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Norman Raddatz Facebook page shows cop killer disliked Jews, police, government, gay people

06/11/2015 02:07 EDT | Updated 06/11/2016 05:59 EDT
Facebook posts linked to the man who shot and killed an Edmonton police officer depict a person who distrusted state powers and the police, and someone who openly mocked Jews and gay men. 

The account, which operates under the pseudonym Dino Stomper, includes several posts featuring photos of bylaw tickets featuring the address of the home belonging to Norman Raddatz, 42, who opened fire on police officers during an attempt to arrest him on Monday night. 

"More harassment. Another ticket that I'm not obligated to pay," he wrote under one of those photos featuring a bylaw ticket for $50.

"I am not lawfully obligated to pay fines handed out by those taxation pirates," he wrote in one post. 

"They will have to drag me to court by force. I will not voluntarily enter a corrupt admiralty court," he wrote in another.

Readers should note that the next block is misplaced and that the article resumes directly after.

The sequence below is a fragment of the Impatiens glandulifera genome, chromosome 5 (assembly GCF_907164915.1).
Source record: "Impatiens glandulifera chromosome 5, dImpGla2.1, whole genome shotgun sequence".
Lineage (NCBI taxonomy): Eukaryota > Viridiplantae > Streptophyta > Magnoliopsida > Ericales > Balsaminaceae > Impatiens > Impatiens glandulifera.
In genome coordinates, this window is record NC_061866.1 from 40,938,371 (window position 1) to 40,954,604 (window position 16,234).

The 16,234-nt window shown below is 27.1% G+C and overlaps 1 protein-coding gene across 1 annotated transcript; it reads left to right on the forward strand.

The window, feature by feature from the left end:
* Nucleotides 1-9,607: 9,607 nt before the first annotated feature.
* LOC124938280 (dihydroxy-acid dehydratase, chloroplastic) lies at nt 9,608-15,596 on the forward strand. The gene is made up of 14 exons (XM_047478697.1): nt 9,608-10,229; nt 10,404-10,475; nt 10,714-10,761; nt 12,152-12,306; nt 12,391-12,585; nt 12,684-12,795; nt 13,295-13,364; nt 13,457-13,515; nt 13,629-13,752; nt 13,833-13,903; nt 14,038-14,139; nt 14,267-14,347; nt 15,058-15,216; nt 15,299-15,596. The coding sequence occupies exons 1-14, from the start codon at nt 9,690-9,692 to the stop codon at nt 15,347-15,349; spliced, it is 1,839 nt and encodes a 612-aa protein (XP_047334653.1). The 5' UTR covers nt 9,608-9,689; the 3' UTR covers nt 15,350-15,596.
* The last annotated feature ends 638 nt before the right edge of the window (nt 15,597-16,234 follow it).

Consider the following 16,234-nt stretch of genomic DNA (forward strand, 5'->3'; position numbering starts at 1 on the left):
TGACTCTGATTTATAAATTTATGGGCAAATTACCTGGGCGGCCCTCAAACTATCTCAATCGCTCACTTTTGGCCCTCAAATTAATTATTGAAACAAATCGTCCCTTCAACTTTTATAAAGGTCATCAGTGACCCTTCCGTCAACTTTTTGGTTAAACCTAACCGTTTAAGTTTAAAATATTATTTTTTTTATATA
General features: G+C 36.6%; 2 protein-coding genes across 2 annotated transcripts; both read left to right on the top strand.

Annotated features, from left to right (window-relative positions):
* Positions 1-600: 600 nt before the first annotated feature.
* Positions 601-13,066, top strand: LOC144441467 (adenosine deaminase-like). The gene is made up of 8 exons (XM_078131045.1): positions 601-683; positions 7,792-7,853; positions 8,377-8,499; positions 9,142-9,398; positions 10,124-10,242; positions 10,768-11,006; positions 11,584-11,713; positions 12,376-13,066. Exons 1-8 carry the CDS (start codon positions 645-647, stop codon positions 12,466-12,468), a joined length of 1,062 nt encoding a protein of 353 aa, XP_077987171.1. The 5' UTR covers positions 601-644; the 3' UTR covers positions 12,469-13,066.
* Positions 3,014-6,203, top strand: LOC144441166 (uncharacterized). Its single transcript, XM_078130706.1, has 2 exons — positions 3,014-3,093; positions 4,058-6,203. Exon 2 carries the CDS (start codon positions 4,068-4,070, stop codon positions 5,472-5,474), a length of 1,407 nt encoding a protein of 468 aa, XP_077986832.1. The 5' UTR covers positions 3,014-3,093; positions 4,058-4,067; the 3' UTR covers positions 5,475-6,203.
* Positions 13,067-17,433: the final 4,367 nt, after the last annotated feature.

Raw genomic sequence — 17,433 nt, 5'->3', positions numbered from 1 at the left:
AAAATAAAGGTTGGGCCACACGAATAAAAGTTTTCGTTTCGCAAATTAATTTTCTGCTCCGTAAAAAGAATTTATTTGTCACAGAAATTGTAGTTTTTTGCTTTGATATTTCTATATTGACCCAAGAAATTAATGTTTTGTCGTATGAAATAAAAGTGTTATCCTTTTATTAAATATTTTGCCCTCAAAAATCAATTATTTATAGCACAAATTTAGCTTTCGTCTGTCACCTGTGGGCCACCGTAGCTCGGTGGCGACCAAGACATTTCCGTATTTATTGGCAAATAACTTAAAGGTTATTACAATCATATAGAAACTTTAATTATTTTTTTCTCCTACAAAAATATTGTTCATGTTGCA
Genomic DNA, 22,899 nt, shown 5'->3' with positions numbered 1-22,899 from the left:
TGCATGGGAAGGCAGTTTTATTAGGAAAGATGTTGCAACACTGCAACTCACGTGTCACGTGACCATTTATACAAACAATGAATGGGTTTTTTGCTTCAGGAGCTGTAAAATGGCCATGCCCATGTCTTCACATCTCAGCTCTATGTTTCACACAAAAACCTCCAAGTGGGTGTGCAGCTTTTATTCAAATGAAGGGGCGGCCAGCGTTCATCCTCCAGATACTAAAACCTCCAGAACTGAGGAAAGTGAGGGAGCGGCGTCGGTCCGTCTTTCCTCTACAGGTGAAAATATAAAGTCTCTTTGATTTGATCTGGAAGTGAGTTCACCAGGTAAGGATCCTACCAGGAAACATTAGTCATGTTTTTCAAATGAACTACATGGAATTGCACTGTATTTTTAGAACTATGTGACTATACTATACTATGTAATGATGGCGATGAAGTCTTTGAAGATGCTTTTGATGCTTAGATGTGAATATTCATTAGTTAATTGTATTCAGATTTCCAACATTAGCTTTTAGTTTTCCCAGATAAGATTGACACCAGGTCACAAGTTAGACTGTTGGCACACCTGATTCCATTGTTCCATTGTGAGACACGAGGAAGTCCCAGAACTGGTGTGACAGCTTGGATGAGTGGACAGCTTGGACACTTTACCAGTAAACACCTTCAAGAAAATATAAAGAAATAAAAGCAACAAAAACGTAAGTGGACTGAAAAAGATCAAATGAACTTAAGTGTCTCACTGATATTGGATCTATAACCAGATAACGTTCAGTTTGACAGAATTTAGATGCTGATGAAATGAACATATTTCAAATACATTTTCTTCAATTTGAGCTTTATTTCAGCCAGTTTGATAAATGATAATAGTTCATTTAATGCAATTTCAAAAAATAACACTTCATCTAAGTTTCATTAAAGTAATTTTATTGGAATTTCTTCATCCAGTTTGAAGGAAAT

Dino Stomper goes on to complain about high rates of taxation, referring to police as "pigs," and described how he thinks Canada is becoming close to the U.S. "police state profit prison system ... in the U.S., a family looses [sic] their house to foreclosure is evicted at gun point by a swat team."

Norman Raddatz's home was in foreclosure at the time police knocked on his door to arrest him for anti-Semitic hate crimes Monday.  

More recently, the Dino Stomper account responded to a video posted on his page about Judaism with anger. "Bullshit. Jews are evil," he wrote on April 4. "I watched this blasphemy."

A photo cartoon of two stick-figure cowboys embracing is captioned twice: "Gross!!" "Sodomites!!"

His anti-state and anti-government postings are consistent with the "Freemen-on-the-Land" movement. Adherents say they have "freed" themselves from what they see as an overbearing government that has overstepped its bounds.  It's also known as the "sovereign citizen" or "natural persons" movement.

The FBI considers the group a domestic terror threat. In 2012, the Law Society of B.C. estimated there were as many as 30,000 followers of the Freemen movement operating in Canada.

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